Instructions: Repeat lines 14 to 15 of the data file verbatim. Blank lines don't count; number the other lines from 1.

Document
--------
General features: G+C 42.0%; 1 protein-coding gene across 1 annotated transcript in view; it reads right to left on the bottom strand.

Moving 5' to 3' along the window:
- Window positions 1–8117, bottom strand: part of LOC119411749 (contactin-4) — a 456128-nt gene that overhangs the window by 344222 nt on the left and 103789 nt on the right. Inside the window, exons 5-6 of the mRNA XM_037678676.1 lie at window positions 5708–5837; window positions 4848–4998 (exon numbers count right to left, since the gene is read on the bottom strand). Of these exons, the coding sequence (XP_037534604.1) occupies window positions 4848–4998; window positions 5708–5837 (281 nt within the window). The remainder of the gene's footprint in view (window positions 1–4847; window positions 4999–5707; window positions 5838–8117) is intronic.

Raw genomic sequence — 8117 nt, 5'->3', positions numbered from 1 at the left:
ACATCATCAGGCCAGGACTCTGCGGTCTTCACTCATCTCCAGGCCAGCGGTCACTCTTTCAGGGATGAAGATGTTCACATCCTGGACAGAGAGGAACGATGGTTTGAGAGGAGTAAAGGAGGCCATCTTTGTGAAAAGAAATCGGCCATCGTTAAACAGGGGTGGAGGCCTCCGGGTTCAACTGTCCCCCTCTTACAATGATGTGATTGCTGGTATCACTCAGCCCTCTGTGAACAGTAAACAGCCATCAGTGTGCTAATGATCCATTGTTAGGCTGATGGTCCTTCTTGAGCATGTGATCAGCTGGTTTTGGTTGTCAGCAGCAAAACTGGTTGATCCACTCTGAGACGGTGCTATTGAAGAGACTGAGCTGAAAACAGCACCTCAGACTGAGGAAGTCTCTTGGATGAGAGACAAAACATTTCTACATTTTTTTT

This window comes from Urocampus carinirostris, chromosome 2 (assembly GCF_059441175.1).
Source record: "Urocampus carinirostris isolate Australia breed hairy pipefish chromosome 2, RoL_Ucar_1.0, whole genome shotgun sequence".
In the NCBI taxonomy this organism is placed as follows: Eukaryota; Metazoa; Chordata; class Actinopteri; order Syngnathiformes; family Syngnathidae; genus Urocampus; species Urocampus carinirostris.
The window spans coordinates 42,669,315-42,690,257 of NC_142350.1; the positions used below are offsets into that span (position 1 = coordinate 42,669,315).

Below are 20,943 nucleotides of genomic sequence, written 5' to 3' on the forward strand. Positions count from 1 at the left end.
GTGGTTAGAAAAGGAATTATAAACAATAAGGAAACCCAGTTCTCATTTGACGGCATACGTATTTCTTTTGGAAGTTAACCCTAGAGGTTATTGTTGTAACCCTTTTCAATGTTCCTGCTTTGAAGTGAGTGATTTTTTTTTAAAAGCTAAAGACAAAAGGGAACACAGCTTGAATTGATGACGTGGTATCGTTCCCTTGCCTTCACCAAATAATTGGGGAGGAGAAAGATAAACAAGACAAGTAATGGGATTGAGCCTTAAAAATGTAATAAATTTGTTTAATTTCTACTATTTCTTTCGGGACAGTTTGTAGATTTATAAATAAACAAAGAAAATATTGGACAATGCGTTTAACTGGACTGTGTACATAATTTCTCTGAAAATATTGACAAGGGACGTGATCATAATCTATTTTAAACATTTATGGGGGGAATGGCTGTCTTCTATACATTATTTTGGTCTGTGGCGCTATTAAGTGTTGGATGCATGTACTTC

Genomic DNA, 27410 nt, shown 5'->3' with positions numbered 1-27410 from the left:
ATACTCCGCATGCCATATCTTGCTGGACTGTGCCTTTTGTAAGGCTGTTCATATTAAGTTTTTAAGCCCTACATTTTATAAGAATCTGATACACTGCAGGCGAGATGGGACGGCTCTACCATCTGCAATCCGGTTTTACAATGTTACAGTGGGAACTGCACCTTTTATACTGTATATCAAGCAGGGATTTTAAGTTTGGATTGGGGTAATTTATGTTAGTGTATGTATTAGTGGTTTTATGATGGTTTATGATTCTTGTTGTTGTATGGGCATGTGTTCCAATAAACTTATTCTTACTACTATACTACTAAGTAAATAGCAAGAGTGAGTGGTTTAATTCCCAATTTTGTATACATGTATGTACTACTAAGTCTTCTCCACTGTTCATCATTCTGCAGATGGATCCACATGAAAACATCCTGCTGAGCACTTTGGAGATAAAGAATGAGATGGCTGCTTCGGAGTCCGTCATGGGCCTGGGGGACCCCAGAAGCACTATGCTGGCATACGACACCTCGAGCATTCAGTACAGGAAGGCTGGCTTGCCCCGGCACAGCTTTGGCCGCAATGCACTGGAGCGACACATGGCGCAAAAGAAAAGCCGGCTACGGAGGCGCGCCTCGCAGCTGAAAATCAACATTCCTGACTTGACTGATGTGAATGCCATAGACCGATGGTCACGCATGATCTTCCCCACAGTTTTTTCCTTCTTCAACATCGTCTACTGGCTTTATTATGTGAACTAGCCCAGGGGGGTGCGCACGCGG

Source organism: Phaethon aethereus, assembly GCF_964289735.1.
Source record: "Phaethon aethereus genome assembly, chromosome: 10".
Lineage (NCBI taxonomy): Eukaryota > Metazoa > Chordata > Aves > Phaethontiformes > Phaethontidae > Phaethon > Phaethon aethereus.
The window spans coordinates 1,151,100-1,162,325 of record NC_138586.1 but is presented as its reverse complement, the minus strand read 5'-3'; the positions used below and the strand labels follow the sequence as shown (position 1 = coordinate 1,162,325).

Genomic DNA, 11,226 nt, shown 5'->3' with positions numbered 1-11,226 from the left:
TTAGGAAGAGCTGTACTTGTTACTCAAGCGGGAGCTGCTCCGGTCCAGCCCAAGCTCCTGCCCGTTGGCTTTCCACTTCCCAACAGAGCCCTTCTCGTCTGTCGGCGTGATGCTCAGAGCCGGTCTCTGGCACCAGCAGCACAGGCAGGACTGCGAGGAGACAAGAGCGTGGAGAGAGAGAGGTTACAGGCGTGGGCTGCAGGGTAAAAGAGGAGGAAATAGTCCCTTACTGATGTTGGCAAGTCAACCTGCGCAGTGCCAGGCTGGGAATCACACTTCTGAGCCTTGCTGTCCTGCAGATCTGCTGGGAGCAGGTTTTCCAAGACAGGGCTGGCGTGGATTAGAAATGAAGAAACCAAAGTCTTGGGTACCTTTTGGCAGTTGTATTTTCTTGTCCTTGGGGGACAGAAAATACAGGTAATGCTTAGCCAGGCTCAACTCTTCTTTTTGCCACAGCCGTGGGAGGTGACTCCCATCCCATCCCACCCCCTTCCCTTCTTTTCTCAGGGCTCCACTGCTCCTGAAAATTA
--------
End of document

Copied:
Source organism: Phaethon aethereus, assembly GCF_964289735.1.
Source record: "Phaethon aethereus genome assembly, chromosome: 10".